A Guide To Woodworking Clamps
If there is one universal truth in woodworking; it is that you can never have enough clamps (and you usually haven’t got the ones you need).
Types of Woodworking Clamps
Clamps come in all sorts of shapes and sizes so it can be confusing to know which are the best to use in different situations.
These consist of a flexible nylon strap and a tightening mechanism; you’ll want the ones with a ratcheting mechanism which is very easy to tighten and release. Band clamps are superb for clamping picture frames, round or odd-shaped pieces.
Also called F clamps or G clamps. These consist of two horizontal bars joined together by a flat bar. They can apply large amounts of pressure and will find a home in most woodworking shops.C clamps / G clampsThese are basic clamps and usually the first ones that you’ll own. Four to six of these will do you for most basic projects.
Also known as mitre clamps. These are specialist clamps designed specifically for clamping miter joints or right-angle joints. They are especially useful for picture frames and the like.
These are quite traditional and can be very flexible. The jaws can be adjusted to easily clamp sloping or tapered pieces.
Have the same uses as bar clamps, but can be a lot more flexible as you choose their capacity by changing the length of the pipe.
Very similar to a bar clamp. Suitable for all but the heaviest clamping jobs and extremely versatile.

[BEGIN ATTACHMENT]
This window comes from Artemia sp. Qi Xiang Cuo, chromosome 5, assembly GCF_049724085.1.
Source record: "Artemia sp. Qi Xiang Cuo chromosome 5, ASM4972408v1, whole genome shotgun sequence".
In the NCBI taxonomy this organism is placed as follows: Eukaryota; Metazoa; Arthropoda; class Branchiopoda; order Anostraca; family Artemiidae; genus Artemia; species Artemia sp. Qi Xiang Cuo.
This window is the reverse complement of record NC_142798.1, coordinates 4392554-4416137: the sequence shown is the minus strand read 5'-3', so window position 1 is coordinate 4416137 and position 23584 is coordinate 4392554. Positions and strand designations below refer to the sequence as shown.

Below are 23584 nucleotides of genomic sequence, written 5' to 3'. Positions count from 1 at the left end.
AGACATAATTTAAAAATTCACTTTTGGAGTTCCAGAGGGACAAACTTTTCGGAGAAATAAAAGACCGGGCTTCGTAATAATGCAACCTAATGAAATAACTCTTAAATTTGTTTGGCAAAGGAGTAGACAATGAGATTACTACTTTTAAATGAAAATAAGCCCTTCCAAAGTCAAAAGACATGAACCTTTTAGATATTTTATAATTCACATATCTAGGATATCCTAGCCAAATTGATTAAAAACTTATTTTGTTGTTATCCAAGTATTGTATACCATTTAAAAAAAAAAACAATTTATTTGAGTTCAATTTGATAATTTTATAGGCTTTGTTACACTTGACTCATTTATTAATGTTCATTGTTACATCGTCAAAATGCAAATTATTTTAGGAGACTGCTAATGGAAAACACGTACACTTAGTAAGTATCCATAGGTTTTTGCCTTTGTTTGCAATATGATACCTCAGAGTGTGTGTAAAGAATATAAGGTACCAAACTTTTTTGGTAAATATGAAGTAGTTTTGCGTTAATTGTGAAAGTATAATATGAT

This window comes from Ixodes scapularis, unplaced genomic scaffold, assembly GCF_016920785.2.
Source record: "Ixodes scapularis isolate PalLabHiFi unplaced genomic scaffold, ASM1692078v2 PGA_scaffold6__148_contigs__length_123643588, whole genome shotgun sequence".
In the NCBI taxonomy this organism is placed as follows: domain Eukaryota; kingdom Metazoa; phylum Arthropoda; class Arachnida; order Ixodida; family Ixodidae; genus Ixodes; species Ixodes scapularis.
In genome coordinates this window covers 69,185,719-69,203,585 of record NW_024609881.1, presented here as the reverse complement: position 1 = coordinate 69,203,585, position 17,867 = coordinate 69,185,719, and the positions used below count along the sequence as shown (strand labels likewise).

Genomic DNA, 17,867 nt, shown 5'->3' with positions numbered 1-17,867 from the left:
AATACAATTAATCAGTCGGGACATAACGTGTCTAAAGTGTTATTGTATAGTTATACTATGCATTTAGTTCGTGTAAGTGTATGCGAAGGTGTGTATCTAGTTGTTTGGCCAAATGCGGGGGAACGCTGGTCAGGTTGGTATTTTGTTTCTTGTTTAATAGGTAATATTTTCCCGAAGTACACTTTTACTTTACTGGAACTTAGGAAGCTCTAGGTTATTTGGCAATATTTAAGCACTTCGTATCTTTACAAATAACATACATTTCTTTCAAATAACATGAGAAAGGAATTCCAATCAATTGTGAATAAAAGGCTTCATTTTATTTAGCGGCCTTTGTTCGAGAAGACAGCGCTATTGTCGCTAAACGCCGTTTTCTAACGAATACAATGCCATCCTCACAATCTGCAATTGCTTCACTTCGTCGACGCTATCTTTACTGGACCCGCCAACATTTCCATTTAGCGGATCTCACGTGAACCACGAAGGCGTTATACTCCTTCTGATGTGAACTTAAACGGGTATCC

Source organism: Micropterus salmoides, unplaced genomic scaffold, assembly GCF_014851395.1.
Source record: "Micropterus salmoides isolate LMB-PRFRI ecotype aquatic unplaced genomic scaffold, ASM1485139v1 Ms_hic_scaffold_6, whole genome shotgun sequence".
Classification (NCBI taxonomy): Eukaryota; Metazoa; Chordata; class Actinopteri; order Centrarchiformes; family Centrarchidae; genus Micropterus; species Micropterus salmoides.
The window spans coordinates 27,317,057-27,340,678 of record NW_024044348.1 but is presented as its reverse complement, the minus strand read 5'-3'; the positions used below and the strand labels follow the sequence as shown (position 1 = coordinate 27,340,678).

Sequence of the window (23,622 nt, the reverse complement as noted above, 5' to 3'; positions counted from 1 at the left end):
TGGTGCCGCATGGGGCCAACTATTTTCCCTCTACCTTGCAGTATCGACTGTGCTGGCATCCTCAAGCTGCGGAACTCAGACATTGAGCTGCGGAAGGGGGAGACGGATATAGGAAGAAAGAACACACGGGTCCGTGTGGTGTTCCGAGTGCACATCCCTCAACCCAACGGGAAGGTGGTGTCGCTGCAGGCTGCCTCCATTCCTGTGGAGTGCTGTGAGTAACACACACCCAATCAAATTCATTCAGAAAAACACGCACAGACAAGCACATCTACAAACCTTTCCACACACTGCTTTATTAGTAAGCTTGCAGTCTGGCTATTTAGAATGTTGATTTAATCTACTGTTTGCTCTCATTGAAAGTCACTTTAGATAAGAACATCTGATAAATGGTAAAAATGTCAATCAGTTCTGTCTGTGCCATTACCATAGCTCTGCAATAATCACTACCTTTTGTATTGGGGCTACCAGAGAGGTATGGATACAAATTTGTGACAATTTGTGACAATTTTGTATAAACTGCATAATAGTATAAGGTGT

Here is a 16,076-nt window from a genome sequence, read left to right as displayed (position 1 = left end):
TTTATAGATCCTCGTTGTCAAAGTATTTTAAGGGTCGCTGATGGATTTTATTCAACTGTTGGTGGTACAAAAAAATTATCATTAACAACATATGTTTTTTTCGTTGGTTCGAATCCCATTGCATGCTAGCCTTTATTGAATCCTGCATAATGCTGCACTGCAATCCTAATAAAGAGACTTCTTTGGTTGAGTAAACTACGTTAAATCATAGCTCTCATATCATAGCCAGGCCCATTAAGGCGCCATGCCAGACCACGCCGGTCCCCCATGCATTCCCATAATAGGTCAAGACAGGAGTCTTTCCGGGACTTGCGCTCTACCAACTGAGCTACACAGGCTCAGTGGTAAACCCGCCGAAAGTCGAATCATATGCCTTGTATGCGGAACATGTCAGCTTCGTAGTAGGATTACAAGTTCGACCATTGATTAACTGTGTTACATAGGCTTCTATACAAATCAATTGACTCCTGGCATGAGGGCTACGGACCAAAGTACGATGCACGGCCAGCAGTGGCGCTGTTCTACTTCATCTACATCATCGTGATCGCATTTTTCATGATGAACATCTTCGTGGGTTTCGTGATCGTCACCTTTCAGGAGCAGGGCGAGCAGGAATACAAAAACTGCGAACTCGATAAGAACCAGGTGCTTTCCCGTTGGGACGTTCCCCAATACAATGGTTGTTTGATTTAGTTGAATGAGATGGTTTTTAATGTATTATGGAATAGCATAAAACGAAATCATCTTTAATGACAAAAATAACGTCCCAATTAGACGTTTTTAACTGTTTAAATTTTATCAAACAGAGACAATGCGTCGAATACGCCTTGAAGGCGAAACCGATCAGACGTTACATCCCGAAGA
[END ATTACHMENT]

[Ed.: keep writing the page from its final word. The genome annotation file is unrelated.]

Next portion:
Spring clamps are useful for small jobs but don’t expect them to exert a large amount of pressure.
I could write another article entirely for all the different types of toggle clamps that are available. In short they have a toggle on/off action and are frequently screwed onto something. This makes them superb for use in home-made jigs. In general, if you can dream up a custom clamping jig, there will be a toggle clamp that will make it work.
Ok, so now we know the different types available and a little bit of what they’re used for. So who makes the best woodworking clamps?
This is a great company that make a wide range of clamps at varying price points (with associated variations in quality). You’ll likely end up owning the highest number of Irwin clamps and using them most of the time but you’ll also need a few higher quality clamps to round out your collection.
Ok, that should really be DE-STA-CO. This is where you’ll want to get your toggle clamps. With the widest range and highest quality, if you’re looking for a manual toggle clamp for a jig then look no further.
Bessey / Jorgensen / Jet Tools
I’ve grouped these three together as they are generally considered to produce the highest quality clamps with little to distinguish between them. These are fantastic tools that will last many years, but you’ll pay a premium for them. Aspire to own Bessey clamps, Jorgensen clamps or Jet clamps, just don’t buy them when you’re starting out! You’ll know you’re committed to woodworking when you fork out for some of these (but you won’t regret it).
Storage for your clamps
Eventually you’re going to end up with (what feels like) hundreds of clamps, all vying for space in your (already packed) workshop. How do you keep them all neat and tidy whilst also having them easily accessibly. There’s nothing worse than gluing up, positioning your join, reaching for your clamp and realising it’s on the floor on the other side of the shop!
There are many off the shelf solutions for this and a quick search on Google will bring up many options. But if you’re interested in woodworking then you’ll most likely want to build your own custom storage. If this is the case then I would suggest taking a look at my post on tool storage for inspiration and then designing your own.
I hope this article has helped you in navigating the murky waters of clamps.